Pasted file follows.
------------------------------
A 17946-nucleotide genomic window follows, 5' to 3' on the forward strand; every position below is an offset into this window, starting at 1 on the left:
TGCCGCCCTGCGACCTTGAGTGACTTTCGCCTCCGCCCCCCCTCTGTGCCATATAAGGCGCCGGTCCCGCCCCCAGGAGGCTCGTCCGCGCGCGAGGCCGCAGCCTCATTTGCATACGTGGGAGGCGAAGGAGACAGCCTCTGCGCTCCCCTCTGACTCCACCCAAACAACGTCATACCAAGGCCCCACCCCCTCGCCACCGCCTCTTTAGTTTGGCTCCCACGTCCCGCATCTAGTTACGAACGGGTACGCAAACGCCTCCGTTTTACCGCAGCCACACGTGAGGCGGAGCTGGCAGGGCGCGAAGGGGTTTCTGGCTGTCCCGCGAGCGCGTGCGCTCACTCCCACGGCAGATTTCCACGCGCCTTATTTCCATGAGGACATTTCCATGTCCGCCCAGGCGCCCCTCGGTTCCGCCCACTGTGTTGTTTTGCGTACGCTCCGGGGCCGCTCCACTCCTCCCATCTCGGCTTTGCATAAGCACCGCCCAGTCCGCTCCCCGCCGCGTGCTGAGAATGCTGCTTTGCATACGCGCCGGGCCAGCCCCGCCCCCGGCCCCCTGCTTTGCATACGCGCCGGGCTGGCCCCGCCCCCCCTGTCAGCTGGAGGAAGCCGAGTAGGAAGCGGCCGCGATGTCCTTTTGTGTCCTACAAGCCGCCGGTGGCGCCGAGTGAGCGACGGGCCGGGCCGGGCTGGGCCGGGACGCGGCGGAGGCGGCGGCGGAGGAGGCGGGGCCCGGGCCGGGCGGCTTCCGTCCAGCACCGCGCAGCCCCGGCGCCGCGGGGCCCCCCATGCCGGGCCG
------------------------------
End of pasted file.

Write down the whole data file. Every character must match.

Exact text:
A 17946-nucleotide genomic window follows, 5' to 3' on the forward strand; every position below is an offset into this window, starting at 1 on the left:
TGCCGCCCTGCGACCTTGAGTGACTTTCGCCTCCGCCCCCCCTCTGTGCCATATAAGGCGCCGGTCCCGCCCCCAGGAGGCTCGTCCGCGCGCGAGGCCGCAGCCTCATTTGCATACGTGGGAGGCGAAGGAGACAGCCTCTGCGCTCCCCTCTGACTCCACCCAAACAACGTCATACCAAGGCCCCACCCCCTCGCCACCGCCTCTTTAGTTTGGCTCCCACGTCCCGCATCTAGTTACGAACGGGTACGCAAACGCCTCCGTTTTACCGCAGCCACACGTGAGGCGGAGCTGGCAGGGCGCGAAGGGGTTTCTGGCTGTCCCGCGAGCGCGTGCGCTCACTCCCACGGCAGATTTCCACGCGCCTTATTTCCATGAGGACATTTCCATGTCCGCCCAGGCGCCCCTCGGTTCCGCCCACTGTGTTGTTTTGCGTACGCTCCGGGGCCGCTCCACTCCTCCCATCTCGGCTTTGCATAAGCACCGCCCAGTCCGCTCCCCGCCGCGTGCTGAGAATGCTGCTTTGCATACGCGCCGGGCCAGCCCCGCCCCCGGCCCCCTGCTTTGCATACGCGCCGGGCTGGCCCCGCCCCCCCTGTCAGCTGGAGGAAGCCGAGTAGGAAGCGGCCGCGATGTCCTTTTGTGTCCTACAAGCCGCCGGTGGCGCCGAGTGAGCGACGGGCCGGGCCGGGCTGGGCCGGGACGCGGCGGAGGCGGCGGCGGAGGAGGCGGGGCCCGGGCCGGGCGGCTTCCGTCCAGCACCGCGCAGCCCCGGCGCCGCGGGGCCCCCCATGCCGGGCCG